Opinion and Analysis
Our youth need good role models
Posted Sunday, July 29 2012 at 18:54
When I recently drove past a scantily dressed young woman in downtown Nairobi, I recollected the Education minister’s remarks on school skirts. I thought to myself, “Is this perhaps the route some of the unconscionable young ladies may go?”
Yes indeed, some school uniforms can be improved with a little innovation.
But as designers get working to accommodate the minister’s observations, I am for instance sure that no bank manager, permanent secretary or religious leader would allow the woman I mentioned above into their premises. Something would intuitively caution them, as it should always caution us, that the line is crossed.
Those of us who have visited Strathmore University or Kianda School, both of which maintain dress codes, will have witnessed their cool mannerisms of dress. The young men and women in these institutions, which have strictly enforced their dress codes for long, actually look very decently dressed. And both have proceeded to produce excellent graduates for our public and private sectors. A good look at our best performing schools will also reveal that most observe fairly decent and modest uniforms.
The minister must help us in restraining evident excesses in our schools and universities. Mini skirts or shorts and excessively revealing necklines aren’t the way to go. Yet, fashionistas will advise that one could keep clear of these yet emerge looking chic in school or work place. But concerns on our youth go beyond dress.
We too must reclaim some of our young from the mistaken notion that extreme consumerism and aplenty, irrespective of the means to it, is the norm. Some of the publicly reported incidents are food for soul searching and reflection among parents and teachers.
These include the deliberate burning of dormitories in a number of schools. For a young man or lady to go buying petrol for the purpose of setting their school alight, something is quite wrong.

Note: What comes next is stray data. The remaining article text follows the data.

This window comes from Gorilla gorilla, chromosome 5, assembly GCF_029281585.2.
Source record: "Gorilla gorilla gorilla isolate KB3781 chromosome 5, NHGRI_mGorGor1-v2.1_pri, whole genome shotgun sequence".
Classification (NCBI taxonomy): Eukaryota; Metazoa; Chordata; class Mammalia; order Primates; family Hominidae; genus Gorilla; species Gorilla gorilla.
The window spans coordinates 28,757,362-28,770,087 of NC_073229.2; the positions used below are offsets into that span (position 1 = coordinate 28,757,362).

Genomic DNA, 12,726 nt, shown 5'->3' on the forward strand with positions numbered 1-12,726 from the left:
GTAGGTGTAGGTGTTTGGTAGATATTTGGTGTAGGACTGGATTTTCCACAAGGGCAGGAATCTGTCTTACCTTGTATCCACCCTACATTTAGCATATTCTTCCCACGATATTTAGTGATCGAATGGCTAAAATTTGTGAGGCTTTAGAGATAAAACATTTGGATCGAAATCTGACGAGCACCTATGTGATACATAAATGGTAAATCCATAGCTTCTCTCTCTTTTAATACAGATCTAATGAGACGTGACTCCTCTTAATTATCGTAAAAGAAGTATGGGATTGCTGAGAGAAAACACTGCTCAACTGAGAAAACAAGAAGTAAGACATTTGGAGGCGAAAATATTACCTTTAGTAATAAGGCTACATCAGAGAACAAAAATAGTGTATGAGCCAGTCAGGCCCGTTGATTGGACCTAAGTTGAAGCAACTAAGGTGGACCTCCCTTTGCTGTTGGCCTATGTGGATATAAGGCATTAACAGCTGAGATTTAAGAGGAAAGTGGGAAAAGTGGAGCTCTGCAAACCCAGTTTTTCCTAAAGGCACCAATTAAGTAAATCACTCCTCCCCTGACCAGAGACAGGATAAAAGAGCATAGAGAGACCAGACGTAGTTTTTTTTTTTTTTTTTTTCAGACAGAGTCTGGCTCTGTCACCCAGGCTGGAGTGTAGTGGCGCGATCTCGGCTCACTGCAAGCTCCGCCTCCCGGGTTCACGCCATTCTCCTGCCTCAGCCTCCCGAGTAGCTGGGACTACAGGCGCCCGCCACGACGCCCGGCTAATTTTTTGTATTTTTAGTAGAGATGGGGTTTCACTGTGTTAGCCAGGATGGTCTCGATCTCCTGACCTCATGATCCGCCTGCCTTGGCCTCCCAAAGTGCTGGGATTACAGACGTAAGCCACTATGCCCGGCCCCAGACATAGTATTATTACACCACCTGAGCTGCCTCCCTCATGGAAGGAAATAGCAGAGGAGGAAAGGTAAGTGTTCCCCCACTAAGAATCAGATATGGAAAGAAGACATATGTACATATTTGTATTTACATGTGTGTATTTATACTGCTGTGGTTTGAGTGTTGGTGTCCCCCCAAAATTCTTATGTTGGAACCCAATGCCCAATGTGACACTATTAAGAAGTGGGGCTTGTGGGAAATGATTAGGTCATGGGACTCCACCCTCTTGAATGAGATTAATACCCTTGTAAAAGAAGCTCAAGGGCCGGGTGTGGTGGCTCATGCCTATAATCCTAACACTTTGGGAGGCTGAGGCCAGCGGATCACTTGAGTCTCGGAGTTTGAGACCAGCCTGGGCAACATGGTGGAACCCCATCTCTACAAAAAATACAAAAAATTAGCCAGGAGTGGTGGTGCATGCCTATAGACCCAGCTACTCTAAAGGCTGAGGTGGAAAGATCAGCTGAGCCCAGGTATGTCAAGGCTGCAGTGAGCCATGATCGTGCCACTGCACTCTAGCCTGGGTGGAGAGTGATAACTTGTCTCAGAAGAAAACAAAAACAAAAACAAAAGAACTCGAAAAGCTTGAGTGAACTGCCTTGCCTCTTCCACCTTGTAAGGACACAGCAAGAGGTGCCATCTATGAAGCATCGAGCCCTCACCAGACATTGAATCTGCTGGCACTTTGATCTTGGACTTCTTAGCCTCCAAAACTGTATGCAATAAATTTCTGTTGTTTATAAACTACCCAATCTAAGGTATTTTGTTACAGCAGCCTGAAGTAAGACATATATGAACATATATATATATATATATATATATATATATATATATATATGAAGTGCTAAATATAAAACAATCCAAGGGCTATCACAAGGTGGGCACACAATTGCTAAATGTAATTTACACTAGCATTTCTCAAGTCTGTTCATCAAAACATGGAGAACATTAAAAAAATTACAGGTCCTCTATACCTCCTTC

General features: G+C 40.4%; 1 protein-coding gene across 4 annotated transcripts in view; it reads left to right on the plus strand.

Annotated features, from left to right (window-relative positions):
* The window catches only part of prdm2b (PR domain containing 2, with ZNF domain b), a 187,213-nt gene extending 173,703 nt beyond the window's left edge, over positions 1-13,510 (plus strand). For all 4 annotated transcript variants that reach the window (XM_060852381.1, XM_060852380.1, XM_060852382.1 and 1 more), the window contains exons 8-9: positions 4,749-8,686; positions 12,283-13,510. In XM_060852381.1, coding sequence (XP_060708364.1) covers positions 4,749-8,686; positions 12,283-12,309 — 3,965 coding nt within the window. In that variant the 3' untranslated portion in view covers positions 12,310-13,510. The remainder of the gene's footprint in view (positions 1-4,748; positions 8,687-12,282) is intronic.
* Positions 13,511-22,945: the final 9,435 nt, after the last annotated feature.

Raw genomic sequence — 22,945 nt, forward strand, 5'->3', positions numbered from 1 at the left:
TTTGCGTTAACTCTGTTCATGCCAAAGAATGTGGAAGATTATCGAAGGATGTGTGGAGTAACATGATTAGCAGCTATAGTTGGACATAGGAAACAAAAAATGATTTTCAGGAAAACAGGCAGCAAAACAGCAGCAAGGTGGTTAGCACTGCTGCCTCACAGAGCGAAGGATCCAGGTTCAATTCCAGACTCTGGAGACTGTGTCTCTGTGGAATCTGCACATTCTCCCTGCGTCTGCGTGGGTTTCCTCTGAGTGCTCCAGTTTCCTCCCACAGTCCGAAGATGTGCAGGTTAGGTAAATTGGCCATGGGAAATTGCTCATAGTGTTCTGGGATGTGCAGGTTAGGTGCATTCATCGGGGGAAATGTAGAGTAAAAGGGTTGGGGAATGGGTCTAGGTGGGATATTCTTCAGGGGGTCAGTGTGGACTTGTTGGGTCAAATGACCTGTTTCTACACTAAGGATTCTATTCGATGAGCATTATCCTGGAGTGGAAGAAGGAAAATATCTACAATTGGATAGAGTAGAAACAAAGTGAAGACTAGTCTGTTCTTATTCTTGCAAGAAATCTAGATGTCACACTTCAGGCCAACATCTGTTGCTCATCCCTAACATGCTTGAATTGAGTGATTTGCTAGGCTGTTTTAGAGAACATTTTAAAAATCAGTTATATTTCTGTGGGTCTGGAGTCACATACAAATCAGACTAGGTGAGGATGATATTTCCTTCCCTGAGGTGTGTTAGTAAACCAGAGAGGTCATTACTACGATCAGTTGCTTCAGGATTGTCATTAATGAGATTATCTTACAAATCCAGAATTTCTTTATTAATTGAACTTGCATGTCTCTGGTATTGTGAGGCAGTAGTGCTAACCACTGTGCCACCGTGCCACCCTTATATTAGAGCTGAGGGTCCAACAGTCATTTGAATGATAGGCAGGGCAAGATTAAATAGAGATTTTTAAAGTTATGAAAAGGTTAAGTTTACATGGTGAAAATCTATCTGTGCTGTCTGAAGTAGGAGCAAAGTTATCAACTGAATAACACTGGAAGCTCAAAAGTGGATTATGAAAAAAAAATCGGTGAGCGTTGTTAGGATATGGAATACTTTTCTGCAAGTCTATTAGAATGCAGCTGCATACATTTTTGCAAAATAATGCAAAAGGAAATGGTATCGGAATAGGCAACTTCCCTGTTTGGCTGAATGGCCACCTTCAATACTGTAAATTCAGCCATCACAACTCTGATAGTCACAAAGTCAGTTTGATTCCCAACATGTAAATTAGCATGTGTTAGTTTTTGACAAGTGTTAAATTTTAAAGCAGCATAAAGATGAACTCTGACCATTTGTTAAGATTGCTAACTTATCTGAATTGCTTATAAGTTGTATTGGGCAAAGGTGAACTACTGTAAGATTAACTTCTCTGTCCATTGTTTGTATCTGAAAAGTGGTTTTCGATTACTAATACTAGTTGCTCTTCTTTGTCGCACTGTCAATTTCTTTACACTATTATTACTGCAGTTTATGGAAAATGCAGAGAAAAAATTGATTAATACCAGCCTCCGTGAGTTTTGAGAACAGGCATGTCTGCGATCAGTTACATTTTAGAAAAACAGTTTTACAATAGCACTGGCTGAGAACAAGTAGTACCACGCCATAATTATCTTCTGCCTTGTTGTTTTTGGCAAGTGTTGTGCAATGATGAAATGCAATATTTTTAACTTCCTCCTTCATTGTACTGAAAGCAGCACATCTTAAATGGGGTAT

We’ve also had incidents of students caught in University of Nairobi’s halls of residence with firearms. It’s anyone’s guess what such arms had been or were to be used for.
And just recently, some USIU students were reported to have abducted then murdered one of their own after attempts to extort her parents for cash.
We’ve read worrying accounts of young girls and boys who set out for university only to end up in dubious missions in urban areas seeking quick cash. Others have been recruited into outlawed sects and went on to cause great harm to society.
These incidents should jolt parents to question our parenting styles. They should jolt us to interrogate the role models we expose our growing children to.
Clearly, no child wishes to cause suffering to parents or country, but with the wrong values cultivated during early childhood, they will. We must, therefore, be careful as we work towards our social and economic grandeur.
We must pursue legitimate wealth. We must demonstrate that hard work, integrity and honesty informs wealth creation.
Personal integrity, space and respect for others should guide us as we pursue our dreams. We must not confuse and misguide the young through contradictory actions and utterances.
As a parent and policy maker, the minister and other policy leaders for that matter, must exercise caution in all public utterances they make in order not to aggravate an already bad situation by giving mixed signals to our growing youth.